Deutsche Version  ACT
Physical Storage
Power-to-Gas 12.4.2017

At the Energiepark Mainz, compressed hydrogen tanks are used for temporarily storing the generated hydrogen. The storage capacity will amount to approximately 1000 kg, which corresponds to about 33 MWh of energy. In contrast to the image, the tanks in Mainz will be installed on their sides.
© Linde AG

Gas and fuel from wind

Can wind be stored? Siemens, Linde, RheinMain University of Applied Sciences and the Mainz municipal utility company want to enable that during periods with no wind at “Energiepark Mainz” (Mainz Energy Park). For this purpose the researchers are producing hydrogen from wind energy. From 2015, it is intended to produce hydrogen using a Power-to-Gas plant at the newly developed Mainz Energy Park.

Project status Scientifitic monitoring
Project duration Ocotber 2012 until December 2017

The constantly growing use of renewable electricity generation is placing increasing strain on the German power grid. More and more frequently, solar and wind energy in particular will deliver power at times when it cannot be used. Four prominent partners from the fields of industry, technology and research are planning to collaborate on an innovative solution to this core challenge in German energy policy: over the last one and a half years, Siemens, the Linde Group, the RheinMain University of Applied Sciences and Stadtwerke Mainz have been developing a project funded by the German Ministry of Economics and Technology – from 2015 on, the new "Energiepark Mainz" will produce hydrogen with the help of electricity which has been ecologically generated from wind energy.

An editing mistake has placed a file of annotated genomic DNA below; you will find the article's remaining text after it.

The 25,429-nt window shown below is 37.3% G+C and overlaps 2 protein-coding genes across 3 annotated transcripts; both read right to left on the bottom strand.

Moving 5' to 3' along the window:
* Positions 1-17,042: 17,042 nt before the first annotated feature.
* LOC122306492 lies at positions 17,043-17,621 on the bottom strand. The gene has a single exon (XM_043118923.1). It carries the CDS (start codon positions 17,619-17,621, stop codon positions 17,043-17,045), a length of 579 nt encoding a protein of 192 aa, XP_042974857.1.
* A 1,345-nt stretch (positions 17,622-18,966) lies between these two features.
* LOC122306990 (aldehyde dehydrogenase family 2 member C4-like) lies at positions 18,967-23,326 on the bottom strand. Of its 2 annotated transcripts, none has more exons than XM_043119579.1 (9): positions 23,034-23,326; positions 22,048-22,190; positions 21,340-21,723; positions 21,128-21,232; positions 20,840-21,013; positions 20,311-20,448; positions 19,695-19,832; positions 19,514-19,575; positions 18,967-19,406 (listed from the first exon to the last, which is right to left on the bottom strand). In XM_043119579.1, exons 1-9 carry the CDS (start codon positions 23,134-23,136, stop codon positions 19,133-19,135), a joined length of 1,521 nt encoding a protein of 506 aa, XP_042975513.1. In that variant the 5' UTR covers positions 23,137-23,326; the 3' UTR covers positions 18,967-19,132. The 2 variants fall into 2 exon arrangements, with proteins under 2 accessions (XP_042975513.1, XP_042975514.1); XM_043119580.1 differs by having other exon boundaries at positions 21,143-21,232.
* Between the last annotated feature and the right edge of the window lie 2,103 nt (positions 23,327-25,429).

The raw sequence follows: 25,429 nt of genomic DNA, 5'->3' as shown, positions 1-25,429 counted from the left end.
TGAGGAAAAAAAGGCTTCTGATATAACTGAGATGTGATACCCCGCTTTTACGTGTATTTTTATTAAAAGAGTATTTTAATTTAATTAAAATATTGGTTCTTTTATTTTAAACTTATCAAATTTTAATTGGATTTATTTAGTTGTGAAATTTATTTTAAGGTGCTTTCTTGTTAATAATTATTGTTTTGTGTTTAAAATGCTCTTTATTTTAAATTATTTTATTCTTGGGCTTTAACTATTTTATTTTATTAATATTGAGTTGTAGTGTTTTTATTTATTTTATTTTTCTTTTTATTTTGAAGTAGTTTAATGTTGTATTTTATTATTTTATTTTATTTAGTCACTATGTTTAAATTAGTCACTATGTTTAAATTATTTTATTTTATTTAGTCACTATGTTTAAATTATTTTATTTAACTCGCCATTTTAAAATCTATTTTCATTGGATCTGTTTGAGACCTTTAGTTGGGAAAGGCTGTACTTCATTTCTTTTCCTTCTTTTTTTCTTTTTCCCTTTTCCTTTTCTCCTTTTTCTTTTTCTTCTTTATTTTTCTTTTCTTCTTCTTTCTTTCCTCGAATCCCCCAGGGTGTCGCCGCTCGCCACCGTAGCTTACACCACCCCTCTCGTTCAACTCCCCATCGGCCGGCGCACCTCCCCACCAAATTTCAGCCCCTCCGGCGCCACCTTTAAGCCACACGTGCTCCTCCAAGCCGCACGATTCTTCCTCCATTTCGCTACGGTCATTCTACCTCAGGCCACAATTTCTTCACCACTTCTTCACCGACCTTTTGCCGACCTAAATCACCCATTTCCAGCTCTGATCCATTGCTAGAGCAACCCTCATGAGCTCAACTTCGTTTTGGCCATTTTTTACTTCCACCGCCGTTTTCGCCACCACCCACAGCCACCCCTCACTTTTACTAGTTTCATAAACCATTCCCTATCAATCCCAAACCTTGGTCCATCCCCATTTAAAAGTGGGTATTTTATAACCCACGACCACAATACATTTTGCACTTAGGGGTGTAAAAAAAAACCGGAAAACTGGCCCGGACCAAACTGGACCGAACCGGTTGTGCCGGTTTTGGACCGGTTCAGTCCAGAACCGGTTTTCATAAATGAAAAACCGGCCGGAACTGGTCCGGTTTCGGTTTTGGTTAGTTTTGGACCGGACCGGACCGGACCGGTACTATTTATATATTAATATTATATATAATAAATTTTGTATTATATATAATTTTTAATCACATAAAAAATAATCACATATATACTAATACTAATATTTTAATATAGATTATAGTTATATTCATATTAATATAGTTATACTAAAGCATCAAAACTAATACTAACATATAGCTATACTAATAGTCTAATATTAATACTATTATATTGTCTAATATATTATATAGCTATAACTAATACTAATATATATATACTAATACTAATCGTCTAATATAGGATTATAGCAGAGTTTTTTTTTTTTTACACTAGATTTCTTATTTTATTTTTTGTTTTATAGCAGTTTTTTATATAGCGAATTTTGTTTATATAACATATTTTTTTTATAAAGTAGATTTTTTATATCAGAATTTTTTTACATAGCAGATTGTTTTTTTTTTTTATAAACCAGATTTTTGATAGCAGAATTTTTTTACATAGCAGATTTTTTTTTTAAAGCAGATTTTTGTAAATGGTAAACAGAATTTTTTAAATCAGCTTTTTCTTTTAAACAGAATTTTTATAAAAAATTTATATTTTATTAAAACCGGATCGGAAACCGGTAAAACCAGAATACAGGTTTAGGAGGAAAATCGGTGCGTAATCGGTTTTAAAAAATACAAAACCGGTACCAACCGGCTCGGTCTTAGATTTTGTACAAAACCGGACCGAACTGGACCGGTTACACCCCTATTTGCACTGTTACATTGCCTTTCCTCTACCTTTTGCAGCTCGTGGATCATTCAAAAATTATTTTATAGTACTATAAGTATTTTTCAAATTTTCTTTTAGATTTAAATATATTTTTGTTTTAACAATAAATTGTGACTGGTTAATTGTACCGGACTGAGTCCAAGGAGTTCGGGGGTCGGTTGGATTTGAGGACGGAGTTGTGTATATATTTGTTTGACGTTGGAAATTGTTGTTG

• Two engineers are visually inspecting one of the hydrogen tanks. In addition to the visual inspection, the tanks being operated regularly undergo ultrasound and acoustic emission tests in order to reliably identify any possible signs of damage and material fatigue at an early stage. © Linde AG
  • The pressurised gas tubes are fixed on the lorry trailer. The trailer is used to transport medium-sized volumes of hydrogen from the production site to consumers. Here the hydrogen can either be pumped from the trailer to a stationary tank at the consumer (as in the image) or the trailer can be swapped for an empty one. © Linde AG
  • The control room supplies the control signal which, in the event of high grid loads caused by, for example, the injection of renewable energy, enables the plant to relieve the electricity grid by increasing or throttling the reference power. © Stadtwerke Mainz AG
  • The technician is conducting maintenance work on a control system. A similar control system is being installed at Energiepark Mainz in order to be able to automatically operate all components for the overall system. © Stadtwerke Mainz AG
  • The technician disconnects a cable connected to the control system. A comparable control system is also being installed in the Energy Park. This supplies the entire technical equipment for the Energy Park with electricity. © Stadtwerke Mainz AG